Resilience
Saka Junction, Garissa, Kenya - A woman stands near her goats. The combined effects of crop and pasture losses caused by desert locust, the impacts of COVID-19, and consecutive below-average rainy seasons have placed communities in the arid and semi-arid lands of Ethiopia, Kenya and Somalia at risk of severe food insecurity and loss of livelihood. ©FAO/Patrick Meinhardt

Horn of Africa: “We want to prevent as many people as possible from having to rely solely on food assistance”

25/11/2021

Interview with Carla Mucavi, FAO Representative in Kenya.

Carla Mucavi, the Food and Agriculture Organization of the United Nation’s Representative in Kenya, stresses the need to urgently scale up efforts to improve the resilience of rural and pastoral communities in the Horn of Africa region where the impact of shocks, including severe drought, will continue to be felt into 2022.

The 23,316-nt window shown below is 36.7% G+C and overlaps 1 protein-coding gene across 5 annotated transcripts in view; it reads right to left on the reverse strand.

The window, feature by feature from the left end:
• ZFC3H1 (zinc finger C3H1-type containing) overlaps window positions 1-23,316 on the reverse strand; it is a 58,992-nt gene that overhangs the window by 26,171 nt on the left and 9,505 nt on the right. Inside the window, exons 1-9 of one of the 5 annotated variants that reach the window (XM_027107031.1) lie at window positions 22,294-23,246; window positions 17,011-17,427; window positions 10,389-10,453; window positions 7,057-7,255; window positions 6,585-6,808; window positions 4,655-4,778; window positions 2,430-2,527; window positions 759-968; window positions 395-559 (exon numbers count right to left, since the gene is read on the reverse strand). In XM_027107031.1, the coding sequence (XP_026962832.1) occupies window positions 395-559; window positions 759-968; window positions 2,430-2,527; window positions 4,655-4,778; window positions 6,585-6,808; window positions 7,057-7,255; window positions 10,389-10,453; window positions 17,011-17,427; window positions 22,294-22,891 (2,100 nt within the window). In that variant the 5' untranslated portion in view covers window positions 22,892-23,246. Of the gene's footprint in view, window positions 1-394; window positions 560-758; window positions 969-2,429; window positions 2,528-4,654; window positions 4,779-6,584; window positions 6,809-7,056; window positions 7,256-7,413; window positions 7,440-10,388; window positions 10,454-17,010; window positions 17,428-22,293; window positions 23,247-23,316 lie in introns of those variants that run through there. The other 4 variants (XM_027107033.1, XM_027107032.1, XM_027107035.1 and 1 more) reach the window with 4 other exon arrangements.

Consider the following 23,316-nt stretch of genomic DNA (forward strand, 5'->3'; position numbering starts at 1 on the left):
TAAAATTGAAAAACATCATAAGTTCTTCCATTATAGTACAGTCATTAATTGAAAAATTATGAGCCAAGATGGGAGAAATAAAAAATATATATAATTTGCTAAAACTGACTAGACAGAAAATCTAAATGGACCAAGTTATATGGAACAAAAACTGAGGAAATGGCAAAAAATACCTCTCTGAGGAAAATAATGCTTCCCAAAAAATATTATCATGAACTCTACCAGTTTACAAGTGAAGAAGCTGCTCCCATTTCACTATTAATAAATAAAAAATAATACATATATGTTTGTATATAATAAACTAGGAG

The Horn of Africa has historically been vulnerable to climate shocks and insecurity. What is the situation like now?

There are currently around four cumulative shocks that are triggering fragility in the Horn of Africa. Conflict, below-average rainfall for the third season in a row, then of course the economic impacts of COVID-19 and other macroeconomic challenges – we’ve seen prices spiking in the region, and the desert locust crisis that has been an aggravating factor.

Human-induced conflict is particularly exacerbated in Ethiopia, Somalia and South Sudan with people forced to leave their homes. This is a recurring and growing threat in the region.

Share this page